The Chairperson asked about the meeting of targets set out on page 25 of the Annual Report. Only two of four approved intergovernmental plans on stock theft and small business robberies were met, raising the question of which ones were not.
The Chairperson asked if CPFs were still seen as crucial partners in fighting crime. If so, then their targets should be prioritised.
Ms Irish-Qhobosheane pointed out that a provincial breakdown of CPFs had been given on page 27 of the Annual Report. She noted that there had been delays in the Eastern Cape and that Mpumalanga was yet to submit its figures.
The Chairperson asked how many more CPFs should be established, and at which locations. The Committee was not made fully aware of their status and targets, and a specific briefing on this would be beneficial.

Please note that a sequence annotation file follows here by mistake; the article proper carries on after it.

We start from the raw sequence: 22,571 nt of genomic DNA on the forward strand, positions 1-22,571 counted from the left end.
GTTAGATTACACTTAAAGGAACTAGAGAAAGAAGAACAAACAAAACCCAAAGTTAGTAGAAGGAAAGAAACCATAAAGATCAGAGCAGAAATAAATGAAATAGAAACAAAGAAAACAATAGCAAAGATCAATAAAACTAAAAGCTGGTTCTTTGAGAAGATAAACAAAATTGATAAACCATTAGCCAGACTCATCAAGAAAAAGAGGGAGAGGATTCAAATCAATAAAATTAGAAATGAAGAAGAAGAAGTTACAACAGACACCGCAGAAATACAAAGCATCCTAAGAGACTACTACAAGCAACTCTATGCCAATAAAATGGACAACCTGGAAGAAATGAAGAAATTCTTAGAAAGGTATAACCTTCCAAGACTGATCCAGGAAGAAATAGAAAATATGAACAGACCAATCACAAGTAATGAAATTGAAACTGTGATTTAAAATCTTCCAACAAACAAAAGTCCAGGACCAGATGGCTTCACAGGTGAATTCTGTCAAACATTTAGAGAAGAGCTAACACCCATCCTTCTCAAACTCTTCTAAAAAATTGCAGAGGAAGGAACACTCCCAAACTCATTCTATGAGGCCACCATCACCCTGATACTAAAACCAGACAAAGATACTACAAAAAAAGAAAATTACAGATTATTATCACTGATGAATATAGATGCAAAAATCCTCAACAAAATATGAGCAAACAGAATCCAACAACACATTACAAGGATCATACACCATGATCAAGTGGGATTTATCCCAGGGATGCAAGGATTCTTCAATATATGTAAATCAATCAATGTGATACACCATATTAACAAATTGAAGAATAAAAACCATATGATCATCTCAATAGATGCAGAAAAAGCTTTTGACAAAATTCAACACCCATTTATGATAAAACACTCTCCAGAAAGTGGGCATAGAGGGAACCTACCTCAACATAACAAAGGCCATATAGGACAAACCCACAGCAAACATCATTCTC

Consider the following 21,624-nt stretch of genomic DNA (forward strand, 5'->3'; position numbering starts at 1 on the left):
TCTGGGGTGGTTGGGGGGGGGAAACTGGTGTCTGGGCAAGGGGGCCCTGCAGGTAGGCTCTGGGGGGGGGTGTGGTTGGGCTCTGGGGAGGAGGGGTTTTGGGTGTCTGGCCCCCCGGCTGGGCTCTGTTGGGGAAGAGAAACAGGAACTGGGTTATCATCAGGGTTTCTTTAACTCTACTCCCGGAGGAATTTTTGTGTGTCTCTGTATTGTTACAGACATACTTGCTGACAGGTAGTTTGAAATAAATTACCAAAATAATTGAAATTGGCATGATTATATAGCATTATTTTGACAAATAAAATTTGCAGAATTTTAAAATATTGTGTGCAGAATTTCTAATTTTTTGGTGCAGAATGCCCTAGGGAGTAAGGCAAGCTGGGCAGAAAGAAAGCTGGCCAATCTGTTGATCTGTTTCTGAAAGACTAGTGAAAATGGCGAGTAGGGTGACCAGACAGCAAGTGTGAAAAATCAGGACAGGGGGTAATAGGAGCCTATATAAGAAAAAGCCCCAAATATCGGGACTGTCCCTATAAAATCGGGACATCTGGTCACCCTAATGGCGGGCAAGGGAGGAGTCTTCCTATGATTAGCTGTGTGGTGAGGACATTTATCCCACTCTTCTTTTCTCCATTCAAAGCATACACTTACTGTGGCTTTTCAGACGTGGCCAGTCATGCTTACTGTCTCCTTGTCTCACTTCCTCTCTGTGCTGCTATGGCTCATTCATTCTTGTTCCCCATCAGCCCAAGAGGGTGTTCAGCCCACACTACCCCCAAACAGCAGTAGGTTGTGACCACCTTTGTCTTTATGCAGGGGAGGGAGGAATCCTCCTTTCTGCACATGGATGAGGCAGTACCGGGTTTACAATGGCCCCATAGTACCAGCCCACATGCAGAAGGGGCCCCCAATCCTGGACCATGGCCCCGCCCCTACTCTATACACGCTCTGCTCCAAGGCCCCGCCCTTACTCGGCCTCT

Mr Zimu said that the working groups dealing with cross border crimes had to be restructured and this had not yet been finalised. For small businesses, there was a model being developed, which would be applied on a national scale. The issue, in short, was that pilots had been completed and a strategy for implementation was being developed.
The Chairperson said that Parliament should be involved in any policy discussions as a matter of course. Although the Executive was entitled to develop its own policy, the Committee should nevertheless be involved in the process so as to increase oversight.
Ms Bilkis Omar, Chief Director: Policy and Research, Civilian Secretariat for Police, said that there had been a number of successes in the field of policy and legislation. The draft Dangerous Weapons Bill was published for comment in December 2011, and the draft Firearms Control Amendment Bill was finalised. The SAPS Amendment Bill first draft was finalised. The draft Civilian for Secretariat for Police Service Regulations were drafted and circulated to provinces. Firearms Control Act regulations were approved and a policy document on establishment of CSFs was developed. A Policy on Police Station Boundaries was being included in the White Paper. The DNA policy was developed. A number of other examples were also listed.